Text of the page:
[lit-ideas] Re: Honor? Charles Taylor anyone?

  • From: Eric Yost <eyost1132@xxxxxxxxxxxxx>
  • To: lit-ideas@xxxxxxxxxxxxx
  • Date: Mon, 15 May 2006 13:48:28 -0400

Some background via a review:


Sources of the Self: The Making of the Modern Identity By Charles Taylor Cambridge, Harvard University Press, 1989. 608 pp. $37.50.

Charles Taylor's latest work is undoubtedly one of the most significant works in moral philosophy and the history of ideas to appear in recent decades. In this ambitious and insightful work, he moves the conversation about the relationship between identity and the good ahead in at least four ways. He presents a historical narrative of the development of modern identity in its relation to moral goods and their sources. He articulates a modern ethic of benevolence and universal justice that is gaining increasing acceptance in the West. He describes the increasing separation of that modern ethic from the theistic and Enlightenment sources that spawned it. Finally, Taylor suggests three sources for a metaethic that can undergird our modern moral stance, two of which are uniquely modem and arise from the development of the modern self.

Taylor comes at this task with a profound and far-reaching knowledge of Anglo/European philosophical thought and its epistemological and methodological dilemmas. Drawing on Heidegger's notion of the historicity of being, he unabashedly claims the historical narrative itself as the locus of meaning. Rejecting both ideational and cause/ effect theories of explanation, he presumes a situated human freedom and uses adequacy as his criterion of correct interpretation. Taylor's method keeps his claims modest, his descriptions concrete, and his direction clear.

For more than a decade, Taylor has debated the nature of the human sciences, asserting that the naturalistic world-view is “wildly implausible.” In 1985, he hinted that he was working on a history of the modern self that would “explain plausibly the spiritual roots of naturalism” and show how “the very nature of modern identity has tended to make us reluctant to acknowledge this moral dimension” (Human Agency and Language).

In the present volume, Taylor masterfully outlines a history of ideas that shows strong connections between a sense of identity and one's notion of the good. He describes how morals became separated from their moral sources as procedural reason and an Enlightenment view of nature gained sway over substantive reason and theistic moral sources. In the process, he debunks reductive approaches to defining the self without reference to moral goods that orient one's sense of place and purpose in the world. He shows the paradoxical concealment of moral sources that such views inevitably undergo. But Taylor goes farther, describing the development of uniquely modern moral sources in a self-empowering notion of human dignity and a sense of inwardness as a locus of moral depth. He sees possibilities of steadying modern moral commitments not only in traditional theistic sources but also in those modern sources of constitutive goods.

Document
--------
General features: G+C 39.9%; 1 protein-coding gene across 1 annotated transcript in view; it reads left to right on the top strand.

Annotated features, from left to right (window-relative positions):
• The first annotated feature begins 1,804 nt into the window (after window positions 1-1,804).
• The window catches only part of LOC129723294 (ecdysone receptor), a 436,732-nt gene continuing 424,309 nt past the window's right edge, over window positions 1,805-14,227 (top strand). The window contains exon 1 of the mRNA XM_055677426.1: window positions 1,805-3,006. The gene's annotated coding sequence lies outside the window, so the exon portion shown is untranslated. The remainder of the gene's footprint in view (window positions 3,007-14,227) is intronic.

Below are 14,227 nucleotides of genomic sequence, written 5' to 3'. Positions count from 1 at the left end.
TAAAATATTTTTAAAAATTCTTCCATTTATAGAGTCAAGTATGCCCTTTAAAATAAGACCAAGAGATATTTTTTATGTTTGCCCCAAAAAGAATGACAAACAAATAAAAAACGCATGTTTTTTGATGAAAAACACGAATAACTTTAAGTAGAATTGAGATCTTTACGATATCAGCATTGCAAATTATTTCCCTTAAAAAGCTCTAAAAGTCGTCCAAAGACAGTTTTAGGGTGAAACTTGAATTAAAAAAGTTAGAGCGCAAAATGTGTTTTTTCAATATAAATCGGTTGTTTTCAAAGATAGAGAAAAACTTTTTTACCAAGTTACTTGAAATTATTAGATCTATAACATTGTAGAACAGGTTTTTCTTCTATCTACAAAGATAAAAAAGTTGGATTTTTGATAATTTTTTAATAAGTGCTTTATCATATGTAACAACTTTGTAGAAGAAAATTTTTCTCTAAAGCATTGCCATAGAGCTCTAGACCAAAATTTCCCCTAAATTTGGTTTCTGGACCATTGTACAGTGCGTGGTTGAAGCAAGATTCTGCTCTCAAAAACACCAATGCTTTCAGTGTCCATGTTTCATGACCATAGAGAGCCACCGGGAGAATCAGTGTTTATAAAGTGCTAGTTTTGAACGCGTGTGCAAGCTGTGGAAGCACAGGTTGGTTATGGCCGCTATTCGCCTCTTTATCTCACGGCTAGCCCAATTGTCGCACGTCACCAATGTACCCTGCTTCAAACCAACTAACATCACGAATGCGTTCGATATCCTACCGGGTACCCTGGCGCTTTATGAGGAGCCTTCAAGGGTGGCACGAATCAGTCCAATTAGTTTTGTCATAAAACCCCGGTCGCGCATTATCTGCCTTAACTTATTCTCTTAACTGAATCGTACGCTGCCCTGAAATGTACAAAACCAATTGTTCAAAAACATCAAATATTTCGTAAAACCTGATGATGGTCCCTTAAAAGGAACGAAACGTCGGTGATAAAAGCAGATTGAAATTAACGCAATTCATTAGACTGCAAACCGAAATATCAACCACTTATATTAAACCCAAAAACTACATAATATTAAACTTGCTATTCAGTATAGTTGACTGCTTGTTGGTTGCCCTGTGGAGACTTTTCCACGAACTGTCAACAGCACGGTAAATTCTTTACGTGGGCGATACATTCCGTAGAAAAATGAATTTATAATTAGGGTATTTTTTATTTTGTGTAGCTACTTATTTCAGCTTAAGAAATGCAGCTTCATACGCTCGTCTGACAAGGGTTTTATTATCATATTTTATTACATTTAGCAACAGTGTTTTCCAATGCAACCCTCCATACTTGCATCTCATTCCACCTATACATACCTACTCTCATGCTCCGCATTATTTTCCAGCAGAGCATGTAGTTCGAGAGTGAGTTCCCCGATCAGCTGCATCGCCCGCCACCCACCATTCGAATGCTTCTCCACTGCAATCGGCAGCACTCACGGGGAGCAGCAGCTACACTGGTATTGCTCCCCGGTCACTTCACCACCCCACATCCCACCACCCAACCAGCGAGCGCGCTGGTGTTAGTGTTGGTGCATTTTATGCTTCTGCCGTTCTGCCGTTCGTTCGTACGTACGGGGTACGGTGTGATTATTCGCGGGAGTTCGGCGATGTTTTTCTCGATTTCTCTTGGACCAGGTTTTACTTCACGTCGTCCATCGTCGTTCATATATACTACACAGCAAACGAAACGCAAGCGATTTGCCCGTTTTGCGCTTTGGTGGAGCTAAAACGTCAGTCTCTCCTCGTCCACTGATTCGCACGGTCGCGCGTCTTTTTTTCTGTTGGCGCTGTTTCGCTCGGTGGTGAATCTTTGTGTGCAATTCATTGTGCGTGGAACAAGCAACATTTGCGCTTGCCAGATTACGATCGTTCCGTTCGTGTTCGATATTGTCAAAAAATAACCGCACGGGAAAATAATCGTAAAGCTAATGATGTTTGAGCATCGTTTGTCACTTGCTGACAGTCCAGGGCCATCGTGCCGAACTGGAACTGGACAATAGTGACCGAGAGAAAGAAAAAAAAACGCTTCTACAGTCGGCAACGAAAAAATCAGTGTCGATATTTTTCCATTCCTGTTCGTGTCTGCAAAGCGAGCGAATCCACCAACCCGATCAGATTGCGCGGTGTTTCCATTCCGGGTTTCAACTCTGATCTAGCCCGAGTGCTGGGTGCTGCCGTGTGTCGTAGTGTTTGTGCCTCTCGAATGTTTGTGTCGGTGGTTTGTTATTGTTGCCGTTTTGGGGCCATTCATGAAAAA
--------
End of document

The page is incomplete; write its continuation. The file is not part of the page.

Taylor's rather opaque title makes it appropriate to state what his project is not. He uses the terms self and identity, each of which has been defined in multiple ways by sociologists, psychologists, and theologians, as well as by philosophers. But his book is not a sociological or psychological analysis of the self, tasks which would involve entirely different literatures and definitions of the self. Other terms, such as sources of the self and the making of modern identity, might imply that Taylor is offering a causal explanation of the development of modern self-identity though his history of ideas. Although Taylor tends to slip in this direction, it is most avowedly not his intent. Finally, this is not an account of the development of the modern self in the North American setting with its diversity and distinct philosophical emphases, although a deeper appreciation of those traditions may have helped Taylor see moral sources that he doesn't articulate.

Taylor organizes his work in three parts. He begins by outlining his philosophical-moral framework. This framework puts moral evaluation at the center of human identity. Persons understand who they are in large measure by the “strong evaluations” they make about what is good, and how that understanding will direct their lives. He ends the book with an assessment of the modern situation: (1) a consensus on morals such as universal human rights, the demand to reduce suffering, the ideals of freedom, equality, and self-determination; and (2) a lack of moral sources or agreed upon constitutive goods to undergird that consensus. Taylor devotes the bulk of the book to a historical development of three themes that influence the modern identity: a radical turn inward, the affirmation of ordinary life, and a view of nature as a source for moral evaluation and self-identity.